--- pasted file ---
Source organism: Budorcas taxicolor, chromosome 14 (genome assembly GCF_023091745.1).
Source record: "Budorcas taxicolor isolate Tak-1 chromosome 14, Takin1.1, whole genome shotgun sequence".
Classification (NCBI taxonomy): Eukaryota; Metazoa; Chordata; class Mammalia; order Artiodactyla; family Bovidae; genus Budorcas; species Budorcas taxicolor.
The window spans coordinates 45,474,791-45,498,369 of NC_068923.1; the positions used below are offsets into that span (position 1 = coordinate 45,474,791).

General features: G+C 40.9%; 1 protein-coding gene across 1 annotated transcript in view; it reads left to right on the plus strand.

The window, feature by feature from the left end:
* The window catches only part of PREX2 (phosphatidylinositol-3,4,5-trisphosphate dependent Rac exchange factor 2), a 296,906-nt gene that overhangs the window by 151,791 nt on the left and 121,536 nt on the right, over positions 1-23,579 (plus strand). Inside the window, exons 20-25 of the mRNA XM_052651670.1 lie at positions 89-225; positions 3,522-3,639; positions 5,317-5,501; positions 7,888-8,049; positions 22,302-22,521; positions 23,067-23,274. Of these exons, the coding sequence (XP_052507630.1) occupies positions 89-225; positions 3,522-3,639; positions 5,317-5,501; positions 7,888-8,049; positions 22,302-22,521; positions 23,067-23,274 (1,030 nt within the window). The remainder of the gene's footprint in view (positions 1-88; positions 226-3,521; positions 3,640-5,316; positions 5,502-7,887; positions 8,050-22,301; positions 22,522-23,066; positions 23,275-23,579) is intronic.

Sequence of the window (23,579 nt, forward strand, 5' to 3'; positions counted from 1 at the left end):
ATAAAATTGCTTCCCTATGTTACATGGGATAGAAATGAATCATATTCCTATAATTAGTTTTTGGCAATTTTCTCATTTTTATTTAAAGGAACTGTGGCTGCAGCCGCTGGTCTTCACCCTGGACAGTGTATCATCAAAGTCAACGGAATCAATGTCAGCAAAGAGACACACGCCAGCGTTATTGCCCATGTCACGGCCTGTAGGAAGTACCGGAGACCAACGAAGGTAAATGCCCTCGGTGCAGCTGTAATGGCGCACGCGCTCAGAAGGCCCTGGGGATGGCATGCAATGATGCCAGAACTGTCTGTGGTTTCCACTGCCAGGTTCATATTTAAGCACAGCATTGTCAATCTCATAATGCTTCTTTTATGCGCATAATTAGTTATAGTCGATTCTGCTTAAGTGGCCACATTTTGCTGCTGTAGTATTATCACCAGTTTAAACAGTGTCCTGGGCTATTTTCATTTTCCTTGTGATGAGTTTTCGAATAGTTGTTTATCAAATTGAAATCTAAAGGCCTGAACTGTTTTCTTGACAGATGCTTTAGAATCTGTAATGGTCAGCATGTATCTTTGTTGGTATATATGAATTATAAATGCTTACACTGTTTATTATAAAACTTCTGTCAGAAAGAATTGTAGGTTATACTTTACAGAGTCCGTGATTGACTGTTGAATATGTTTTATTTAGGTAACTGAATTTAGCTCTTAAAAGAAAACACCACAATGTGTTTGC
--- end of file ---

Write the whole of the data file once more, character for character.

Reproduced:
Source organism: Budorcas taxicolor, chromosome 14 (genome assembly GCF_023091745.1).
Source record: "Budorcas taxicolor isolate Tak-1 chromosome 14, Takin1.1, whole genome shotgun sequence".
Classification (NCBI taxonomy): Eukaryota; Metazoa; Chordata; class Mammalia; order Artiodactyla; family Bovidae; genus Budorcas; species Budorcas taxicolor.
The window spans coordinates 45,474,791-45,498,369 of NC_068923.1; the positions used below are offsets into that span (position 1 = coordinate 45,474,791).

General features: G+C 40.9%; 1 protein-coding gene across 1 annotated transcript in view; it reads left to right on the plus strand.

The window, feature by feature from the left end:
* The window catches only part of PREX2 (phosphatidylinositol-3,4,5-trisphosphate dependent Rac exchange factor 2), a 296,906-nt gene that overhangs the window by 151,791 nt on the left and 121,536 nt on the right, over positions 1-23,579 (plus strand). Inside the window, exons 20-25 of the mRNA XM_052651670.1 lie at positions 89-225; positions 3,522-3,639; positions 5,317-5,501; positions 7,888-8,049; positions 22,302-22,521; positions 23,067-23,274. Of these exons, the coding sequence (XP_052507630.1) occupies positions 89-225; positions 3,522-3,639; positions 5,317-5,501; positions 7,888-8,049; positions 22,302-22,521; positions 23,067-23,274 (1,030 nt within the window). The remainder of the gene's footprint in view (positions 1-88; positions 226-3,521; positions 3,640-5,316; positions 5,502-7,887; positions 8,050-22,301; positions 22,522-23,066; positions 23,275-23,579) is intronic.

Sequence of the window (23,579 nt, forward strand, 5' to 3'; positions counted from 1 at the left end):
ATAAAATTGCTTCCCTATGTTACATGGGATAGAAATGAATCATATTCCTATAATTAGTTTTTGGCAATTTTCTCATTTTTATTTAAAGGAACTGTGGCTGCAGCCGCTGGTCTTCACCCTGGACAGTGTATCATCAAAGTCAACGGAATCAATGTCAGCAAAGAGACACACGCCAGCGTTATTGCCCATGTCACGGCCTGTAGGAAGTACCGGAGACCAACGAAGGTAAATGCCCTCGGTGCAGCTGTAATGGCGCACGCGCTCAGAAGGCCCTGGGGATGGCATGCAATGATGCCAGAACTGTCTGTGGTTTCCACTGCCAGGTTCATATTTAAGCACAGCATTGTCAATCTCATAATGCTTCTTTTATGCGCATAATTAGTTATAGTCGATTCTGCTTAAGTGGCCACATTTTGCTGCTGTAGTATTATCACCAGTTTAAACAGTGTCCTGGGCTATTTTCATTTTCCTTGTGATGAGTTTTCGAATAGTTGTTTATCAAATTGAAATCTAAAGGCCTGAACTGTTTTCTTGACAGATGCTTTAGAATCTGTAATGGTCAGCATGTATCTTTGTTGGTATATATGAATTATAAATGCTTACACTGTTTATTATAAAACTTCTGTCAGAAAGAATTGTAGGTTATACTTTACAGAGTCCGTGATTGACTGTTGAATATGTTTTATTTAGGTAACTGAATTTAGCTCTTAAAAGAAAACACCACAATGTGTTTGC